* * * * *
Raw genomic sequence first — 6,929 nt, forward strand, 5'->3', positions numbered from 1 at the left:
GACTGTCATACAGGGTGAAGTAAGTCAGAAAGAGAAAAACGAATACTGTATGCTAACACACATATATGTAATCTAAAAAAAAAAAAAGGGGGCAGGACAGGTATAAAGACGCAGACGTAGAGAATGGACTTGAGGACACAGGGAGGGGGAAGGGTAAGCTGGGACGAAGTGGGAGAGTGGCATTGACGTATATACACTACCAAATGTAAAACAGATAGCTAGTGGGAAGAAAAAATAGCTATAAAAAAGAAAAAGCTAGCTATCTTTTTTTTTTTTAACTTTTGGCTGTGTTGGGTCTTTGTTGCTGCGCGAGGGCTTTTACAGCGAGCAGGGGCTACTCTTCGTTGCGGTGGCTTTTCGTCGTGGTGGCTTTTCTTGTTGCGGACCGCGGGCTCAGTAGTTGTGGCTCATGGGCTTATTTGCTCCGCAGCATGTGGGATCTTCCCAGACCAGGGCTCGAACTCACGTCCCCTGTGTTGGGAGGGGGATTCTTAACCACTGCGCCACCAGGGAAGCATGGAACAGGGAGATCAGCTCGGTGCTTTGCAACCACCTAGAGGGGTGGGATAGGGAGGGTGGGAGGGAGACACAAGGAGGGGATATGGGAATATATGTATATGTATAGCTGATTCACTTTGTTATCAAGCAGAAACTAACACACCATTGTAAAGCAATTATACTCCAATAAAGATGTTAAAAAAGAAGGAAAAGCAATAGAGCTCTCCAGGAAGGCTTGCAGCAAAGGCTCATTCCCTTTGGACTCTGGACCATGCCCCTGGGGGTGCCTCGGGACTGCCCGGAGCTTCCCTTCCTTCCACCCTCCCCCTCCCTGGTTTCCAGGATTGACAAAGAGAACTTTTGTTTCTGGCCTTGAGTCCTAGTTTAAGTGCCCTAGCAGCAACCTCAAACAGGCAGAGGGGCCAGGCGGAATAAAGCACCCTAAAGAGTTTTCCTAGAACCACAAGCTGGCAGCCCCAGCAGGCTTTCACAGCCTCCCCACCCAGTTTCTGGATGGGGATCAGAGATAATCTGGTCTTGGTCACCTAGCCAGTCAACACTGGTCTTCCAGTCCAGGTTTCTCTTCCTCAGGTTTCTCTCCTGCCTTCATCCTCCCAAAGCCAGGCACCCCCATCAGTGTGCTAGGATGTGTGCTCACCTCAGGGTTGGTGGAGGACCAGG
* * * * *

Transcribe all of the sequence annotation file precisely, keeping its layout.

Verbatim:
Raw genomic sequence first — 6,929 nt, forward strand, 5'->3', positions numbered from 1 at the left:
GACTGTCATACAGGGTGAAGTAAGTCAGAAAGAGAAAAACGAATACTGTATGCTAACACACATATATGTAATCTAAAAAAAAAAAAAGGGGGCAGGACAGGTATAAAGACGCAGACGTAGAGAATGGACTTGAGGACACAGGGAGGGGGAAGGGTAAGCTGGGACGAAGTGGGAGAGTGGCATTGACGTATATACACTACCAAATGTAAAACAGATAGCTAGTGGGAAGAAAAAATAGCTATAAAAAAGAAAAAGCTAGCTATCTTTTTTTTTTTTAACTTTTGGCTGTGTTGGGTCTTTGTTGCTGCGCGAGGGCTTTTACAGCGAGCAGGGGCTACTCTTCGTTGCGGTGGCTTTTCGTCGTGGTGGCTTTTCTTGTTGCGGACCGCGGGCTCAGTAGTTGTGGCTCATGGGCTTATTTGCTCCGCAGCATGTGGGATCTTCCCAGACCAGGGCTCGAACTCACGTCCCCTGTGTTGGGAGGGGGATTCTTAACCACTGCGCCACCAGGGAAGCATGGAACAGGGAGATCAGCTCGGTGCTTTGCAACCACCTAGAGGGGTGGGATAGGGAGGGTGGGAGGGAGACACAAGGAGGGGATATGGGAATATATGTATATGTATAGCTGATTCACTTTGTTATCAAGCAGAAACTAACACACCATTGTAAAGCAATTATACTCCAATAAAGATGTTAAAAAAGAAGGAAAAGCAATAGAGCTCTCCAGGAAGGCTTGCAGCAAAGGCTCATTCCCTTTGGACTCTGGACCATGCCCCTGGGGGTGCCTCGGGACTGCCCGGAGCTTCCCTTCCTTCCACCCTCCCCCTCCCTGGTTTCCAGGATTGACAAAGAGAACTTTTGTTTCTGGCCTTGAGTCCTAGTTTAAGTGCCCTAGCAGCAACCTCAAACAGGCAGAGGGGCCAGGCGGAATAAAGCACCCTAAAGAGTTTTCCTAGAACCACAAGCTGGCAGCCCCAGCAGGCTTTCACAGCCTCCCCACCCAGTTTCTGGATGGGGATCAGAGATAATCTGGTCTTGGTCACCTAGCCAGTCAACACTGGTCTTCCAGTCCAGGTTTCTCTTCCTCAGGTTTCTCTCCTGCCTTCATCCTCCCAAAGCCAGGCACCCCCATCAGTGTGCTAGGATGTGTGCTCACCTCAGGGTTGGTGGAGGACCAGG